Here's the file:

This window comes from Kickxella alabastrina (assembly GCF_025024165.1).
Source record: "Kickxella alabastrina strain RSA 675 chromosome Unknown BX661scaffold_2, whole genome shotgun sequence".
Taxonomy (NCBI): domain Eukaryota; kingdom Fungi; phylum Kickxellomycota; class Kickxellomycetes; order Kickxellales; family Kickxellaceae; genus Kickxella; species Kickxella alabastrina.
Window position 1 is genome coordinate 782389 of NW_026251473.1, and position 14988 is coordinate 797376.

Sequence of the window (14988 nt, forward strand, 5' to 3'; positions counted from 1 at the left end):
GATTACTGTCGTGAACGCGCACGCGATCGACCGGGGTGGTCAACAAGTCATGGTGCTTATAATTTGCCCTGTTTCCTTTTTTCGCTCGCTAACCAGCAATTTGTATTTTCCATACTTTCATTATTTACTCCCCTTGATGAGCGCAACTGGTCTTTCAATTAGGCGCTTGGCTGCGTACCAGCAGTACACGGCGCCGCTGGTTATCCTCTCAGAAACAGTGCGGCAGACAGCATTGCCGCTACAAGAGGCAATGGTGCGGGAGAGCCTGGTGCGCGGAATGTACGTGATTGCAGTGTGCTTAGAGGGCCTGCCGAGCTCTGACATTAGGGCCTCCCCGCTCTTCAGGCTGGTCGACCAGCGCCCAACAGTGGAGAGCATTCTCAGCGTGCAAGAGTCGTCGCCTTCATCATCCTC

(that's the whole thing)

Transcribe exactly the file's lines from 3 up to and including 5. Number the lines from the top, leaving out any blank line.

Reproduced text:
Taxonomy (NCBI): domain Eukaryota; kingdom Fungi; phylum Kickxellomycota; class Kickxellomycetes; order Kickxellales; family Kickxellaceae; genus Kickxella; species Kickxella alabastrina.
Window position 1 is genome coordinate 782389 of NW_026251473.1, and position 14988 is coordinate 797376.

Sequence of the window (14988 nt, forward strand, 5' to 3'; positions counted from 1 at the left end):